Once the fighting stopped, it seemed like the country was getting more pacified. By mid-April or so, all of the most experienced war journalists said, “Okay, now we can do it our way,” and, much to the shock and amazement of our embed people, we hired local Iraqis, you know? “Hey, do you have a car?” “Yes, have a car, sir. Yes, no problem.” “Okay, come here tomorrow. We’ll pay you forty dollars a day.” “Okay, yes, no problem.” You know, like we normally do in Africa, Asia, anywhere else. That whole first year Iraq was pretty safe to cover, relatively speaking.
It was a fool’s paradise in a way. I felt we could go anywhere, and we did, including into the Green Zone, which was extraordinary, because we were able to stroll around Saddam’s playground those days and see that crazy canal system where he’d putter around on his little boats.
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It wasn’t like we were greeted with flowers and sweets, but it was an incredibly warm welcome. I’m fond of saying that back then the greatest risk I felt I was in was being invited into somebody’s house and being served food of sketchy origin or tea made from water pumped directly from the Tigris River. When I went up and told people I was an American with The Washington Post, I was embraced, I was welcomed into people’s homes. They wanted to tell me their stories. These were people who couldn’t speak freely, in many cases, for their entire adult lives.
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To me, 2003 was really distinctive. It was unusual in a lot of ways. The most unusual was that for the first time, with the possible exception of Lebanon and Palestine, you had an Arab country where you could really try to get a handle on what was going on in the country, try to understand it in a more fundamental way. For so long I had been dealing with information ministries, with censorship, with intimidation, with a certain hesitation to speak. For that period after the fall of Saddam in April 2003, you could really do any story you wanted as long as you were determined enough, dogged enough, patient enough.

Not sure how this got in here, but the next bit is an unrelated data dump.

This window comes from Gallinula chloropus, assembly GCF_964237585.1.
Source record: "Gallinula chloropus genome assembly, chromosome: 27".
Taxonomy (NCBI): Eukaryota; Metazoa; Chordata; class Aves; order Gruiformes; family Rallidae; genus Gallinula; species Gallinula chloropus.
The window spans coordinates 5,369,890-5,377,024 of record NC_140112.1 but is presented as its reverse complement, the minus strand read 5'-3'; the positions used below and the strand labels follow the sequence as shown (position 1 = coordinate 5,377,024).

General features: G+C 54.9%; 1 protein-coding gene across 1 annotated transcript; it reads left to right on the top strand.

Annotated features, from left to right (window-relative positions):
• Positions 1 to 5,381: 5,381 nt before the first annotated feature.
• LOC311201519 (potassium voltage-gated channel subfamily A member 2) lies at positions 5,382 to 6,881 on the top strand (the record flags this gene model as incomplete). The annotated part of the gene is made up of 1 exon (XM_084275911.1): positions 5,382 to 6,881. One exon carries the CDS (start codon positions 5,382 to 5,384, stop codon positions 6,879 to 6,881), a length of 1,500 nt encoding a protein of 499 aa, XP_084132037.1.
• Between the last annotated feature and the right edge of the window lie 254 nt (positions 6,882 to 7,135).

Right away the Shia clerics — the Shias were the ones who were supposed to welcome the Americans as the liberators — were certainly happy that Saddam was gone. But nobody was thanking the Americans. Nobody was greeting them as liberators. [Saddam] was an authority figure, and authority right away became the mosque. Everything else was wiped out. The vacuum was immediately filled up by the clerics, the tribal leaders, but in Baghdad, mostly clerics. And they were talking about pretty much the same thing: they were warning against the Americans, they were telling the Americans to leave, they were worried about American values corrupting their values — this is what you heard in every single mosque throughout the country.
In November of 2003 I was supposed to just go do a simple story on troops celebrating Thanksgiving. So I went to a base in Fallujah, and our car broke down within a hundred meters of the base. My translator and I hitchhiked into Fallujah and got a tow truck to pick us up, pick up the car, and then drive us in his tow truck to Baghdad with the car in tow. We knew it was a little dicey and I told my translator, “I won’t speak any English, and I can kind of pass myself off as an Iraqi.” And we did that, but it was still something you could do in those days. You could just show up in Fallujah and ask for help.